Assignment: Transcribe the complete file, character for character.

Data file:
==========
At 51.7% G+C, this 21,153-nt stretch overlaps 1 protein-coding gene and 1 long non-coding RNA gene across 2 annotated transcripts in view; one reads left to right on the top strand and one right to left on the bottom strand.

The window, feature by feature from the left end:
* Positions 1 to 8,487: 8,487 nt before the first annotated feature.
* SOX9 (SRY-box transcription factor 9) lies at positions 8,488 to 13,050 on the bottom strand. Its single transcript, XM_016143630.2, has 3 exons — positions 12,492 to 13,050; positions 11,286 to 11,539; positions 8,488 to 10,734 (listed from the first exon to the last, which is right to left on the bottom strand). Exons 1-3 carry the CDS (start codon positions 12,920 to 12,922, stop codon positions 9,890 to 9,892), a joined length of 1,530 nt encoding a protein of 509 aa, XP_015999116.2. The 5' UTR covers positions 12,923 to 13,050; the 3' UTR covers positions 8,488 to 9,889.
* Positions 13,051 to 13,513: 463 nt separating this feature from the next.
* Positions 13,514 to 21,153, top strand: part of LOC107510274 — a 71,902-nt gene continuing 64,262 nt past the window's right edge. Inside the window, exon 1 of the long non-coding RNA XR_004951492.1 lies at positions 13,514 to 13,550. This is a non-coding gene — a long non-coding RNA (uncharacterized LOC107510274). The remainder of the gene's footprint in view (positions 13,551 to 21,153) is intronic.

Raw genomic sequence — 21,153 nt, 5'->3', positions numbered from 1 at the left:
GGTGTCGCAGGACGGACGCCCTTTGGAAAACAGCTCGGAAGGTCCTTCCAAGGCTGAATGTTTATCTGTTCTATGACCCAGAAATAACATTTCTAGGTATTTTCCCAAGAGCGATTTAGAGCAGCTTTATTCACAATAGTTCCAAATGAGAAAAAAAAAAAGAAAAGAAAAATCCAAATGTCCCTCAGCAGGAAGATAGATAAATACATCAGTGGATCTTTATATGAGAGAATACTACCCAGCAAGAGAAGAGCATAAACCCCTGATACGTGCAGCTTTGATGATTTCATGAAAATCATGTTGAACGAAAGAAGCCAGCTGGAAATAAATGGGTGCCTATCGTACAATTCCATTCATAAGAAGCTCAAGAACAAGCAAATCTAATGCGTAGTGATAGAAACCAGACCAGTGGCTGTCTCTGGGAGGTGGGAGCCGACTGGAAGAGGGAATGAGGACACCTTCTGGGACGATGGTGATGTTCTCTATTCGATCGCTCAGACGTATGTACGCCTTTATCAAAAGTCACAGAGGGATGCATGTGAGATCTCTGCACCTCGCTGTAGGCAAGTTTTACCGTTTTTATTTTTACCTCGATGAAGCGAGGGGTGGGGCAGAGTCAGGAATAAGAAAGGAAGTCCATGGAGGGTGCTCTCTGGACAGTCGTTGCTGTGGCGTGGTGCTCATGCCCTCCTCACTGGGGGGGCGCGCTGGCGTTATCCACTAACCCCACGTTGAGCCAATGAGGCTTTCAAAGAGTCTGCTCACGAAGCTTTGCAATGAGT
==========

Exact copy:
At 51.7% G+C, this 21,153-nt stretch overlaps 1 protein-coding gene and 1 long non-coding RNA gene across 2 annotated transcripts in view; one reads left to right on the top strand and one right to left on the bottom strand.

The window, feature by feature from the left end:
* Positions 1 to 8,487: 8,487 nt before the first annotated feature.
* SOX9 (SRY-box transcription factor 9) lies at positions 8,488 to 13,050 on the bottom strand. Its single transcript, XM_016143630.2, has 3 exons — positions 12,492 to 13,050; positions 11,286 to 11,539; positions 8,488 to 10,734 (listed from the first exon to the last, which is right to left on the bottom strand). Exons 1-3 carry the CDS (start codon positions 12,920 to 12,922, stop codon positions 9,890 to 9,892), a joined length of 1,530 nt encoding a protein of 509 aa, XP_015999116.2. The 5' UTR covers positions 12,923 to 13,050; the 3' UTR covers positions 8,488 to 9,889.
* Positions 13,051 to 13,513: 463 nt separating this feature from the next.
* Positions 13,514 to 21,153, top strand: part of LOC107510274 — a 71,902-nt gene continuing 64,262 nt past the window's right edge. Inside the window, exon 1 of the long non-coding RNA XR_004951492.1 lies at positions 13,514 to 13,550. This is a non-coding gene — a long non-coding RNA (uncharacterized LOC107510274). The remainder of the gene's footprint in view (positions 13,551 to 21,153) is intronic.

Raw genomic sequence — 21,153 nt, 5'->3', positions numbered from 1 at the left:
GGTGTCGCAGGACGGACGCCCTTTGGAAAACAGCTCGGAAGGTCCTTCCAAGGCTGAATGTTTATCTGTTCTATGACCCAGAAATAACATTTCTAGGTATTTTCCCAAGAGCGATTTAGAGCAGCTTTATTCACAATAGTTCCAAATGAGAAAAAAAAAAAGAAAAGAAAAATCCAAATGTCCCTCAGCAGGAAGATAGATAAATACATCAGTGGATCTTTATATGAGAGAATACTACCCAGCAAGAGAAGAGCATAAACCCCTGATACGTGCAGCTTTGATGATTTCATGAAAATCATGTTGAACGAAAGAAGCCAGCTGGAAATAAATGGGTGCCTATCGTACAATTCCATTCATAAGAAGCTCAAGAACAAGCAAATCTAATGCGTAGTGATAGAAACCAGACCAGTGGCTGTCTCTGGGAGGTGGGAGCCGACTGGAAGAGGGAATGAGGACACCTTCTGGGACGATGGTGATGTTCTCTATTCGATCGCTCAGACGTATGTACGCCTTTATCAAAAGTCACAGAGGGATGCATGTGAGATCTCTGCACCTCGCTGTAGGCAAGTTTTACCGTTTTTATTTTTACCTCGATGAAGCGAGGGGTGGGGCAGAGTCAGGAATAAGAAAGGAAGTCCATGGAGGGTGCTCTCTGGACAGTCGTTGCTGTGGCGTGGTGCTCATGCCCTCCTCACTGGGGGGGCGCGCTGGCGTTATCCACTAACCCCACGTTGAGCCAATGAGGCTTTCAAAGAGTCTGCTCACGAAGCTTTGCAATGAGT